Vin­son has a his­tory of extrem­ist ties and state­ments.  He is a found­ing mem­ber of the League of the South (LOS), a racist neo-Confederate orga­ni­za­tion cur­rently run by racist Michael Hill. While with the LOS, Vin­son was cred­ited with draft­ing the “Kin­ism State­ment,” a set of guid­ing prin­ci­ples for a mod­ern white suprema­cist inter­pre­ta­tion of Chris­tian­ity called “Kin­ism.” While accept­ing many stan­dard Chris­t­ian beliefs and declar­ing Jesus as their Sav­ior, Kin­ists assert that whites have a “God-given right” to pre­serve their “own kind” and live sep­a­rately from other races.

In 1999, Vin­son spoke on an immi­gra­tion panel at a Coun­cil of Con­ser­v­a­tive Cit­i­zens (CofCC) con­fer­ence along­side other anti-immigrant extrem­ists, includ­ing Vir­ginia Aber­nethy of the white suprema­cist polit­i­cal party Amer­i­can Free­dom Party (AFP) and Glenn Spencer of the anti-Hispanic hate group Amer­i­can Bor­der Patrol.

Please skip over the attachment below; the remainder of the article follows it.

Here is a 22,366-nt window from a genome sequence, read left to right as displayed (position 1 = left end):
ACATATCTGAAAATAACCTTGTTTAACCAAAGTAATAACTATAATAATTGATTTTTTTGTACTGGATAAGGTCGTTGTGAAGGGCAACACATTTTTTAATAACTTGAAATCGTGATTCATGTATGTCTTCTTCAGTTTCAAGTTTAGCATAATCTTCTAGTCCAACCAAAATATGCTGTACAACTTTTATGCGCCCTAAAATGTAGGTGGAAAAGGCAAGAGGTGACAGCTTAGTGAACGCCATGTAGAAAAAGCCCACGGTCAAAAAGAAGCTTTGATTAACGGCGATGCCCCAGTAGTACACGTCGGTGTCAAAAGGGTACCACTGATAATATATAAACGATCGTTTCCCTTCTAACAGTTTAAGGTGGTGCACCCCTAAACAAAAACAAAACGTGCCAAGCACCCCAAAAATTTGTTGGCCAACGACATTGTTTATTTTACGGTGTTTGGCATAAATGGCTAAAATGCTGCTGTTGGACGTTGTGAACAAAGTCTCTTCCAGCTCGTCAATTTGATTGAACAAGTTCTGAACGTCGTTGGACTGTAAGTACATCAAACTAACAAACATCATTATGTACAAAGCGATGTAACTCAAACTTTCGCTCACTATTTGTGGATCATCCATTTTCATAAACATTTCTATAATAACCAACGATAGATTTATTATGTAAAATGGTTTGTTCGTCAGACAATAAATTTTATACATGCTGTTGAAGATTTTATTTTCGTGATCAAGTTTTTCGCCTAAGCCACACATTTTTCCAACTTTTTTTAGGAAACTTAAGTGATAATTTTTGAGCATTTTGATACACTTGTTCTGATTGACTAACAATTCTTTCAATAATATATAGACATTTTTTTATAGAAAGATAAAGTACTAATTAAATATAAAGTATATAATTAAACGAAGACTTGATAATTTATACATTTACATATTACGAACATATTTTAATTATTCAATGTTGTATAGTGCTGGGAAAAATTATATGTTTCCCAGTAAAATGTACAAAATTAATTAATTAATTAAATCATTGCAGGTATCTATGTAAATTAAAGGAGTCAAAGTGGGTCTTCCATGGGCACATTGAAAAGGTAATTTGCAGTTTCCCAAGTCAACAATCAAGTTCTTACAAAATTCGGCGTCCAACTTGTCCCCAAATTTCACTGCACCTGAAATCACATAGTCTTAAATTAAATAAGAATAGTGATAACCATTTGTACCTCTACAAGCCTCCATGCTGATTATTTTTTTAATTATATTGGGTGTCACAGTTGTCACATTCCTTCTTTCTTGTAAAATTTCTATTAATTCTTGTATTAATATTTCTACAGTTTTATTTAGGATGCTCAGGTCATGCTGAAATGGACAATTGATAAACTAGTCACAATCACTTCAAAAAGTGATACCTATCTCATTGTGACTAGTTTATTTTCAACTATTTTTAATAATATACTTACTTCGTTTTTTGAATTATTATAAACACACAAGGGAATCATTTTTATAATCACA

In 1998, Vin­son was the guest-editor of one of the most noto­ri­ous issues of The Social Con­tract (TSC), an anti-immigrant jour­nal pub­lished by racist John Tan­ton, the founder of the modern-day anti-immigrant move­ment. The issue, titled “Euro­pho­bia: The Hos­til­ity Toward European-Descended Amer­i­cans,” fea­tured arti­cles from a num­ber of white suprema­cists, includ­ing Jared Tay­lor and Sam Fran­cis. In his edi­to­r­ial for the Euro­pho­bia issue, Vin­son wrote, “Mul­ti­cul­tur­al­ism, which sub­or­di­nates suc­cess­ful Euro-American cul­ture to dys­func­tional Third World cul­tures, keeps gain­ing ground against sur­pris­ingly weak opposition.”

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May 14, 2013 4

Richard Spencer: A Symbol Of The New White Supremacy

Richard Spencer, 35, is a sym­bol of a new gen­er­a­tion of intel­lec­tual white suprema­cists. Based in White­fish, Mon­tana, he runs a vari­ety of ven­tures that pro­mote racist ideology.richard-spencer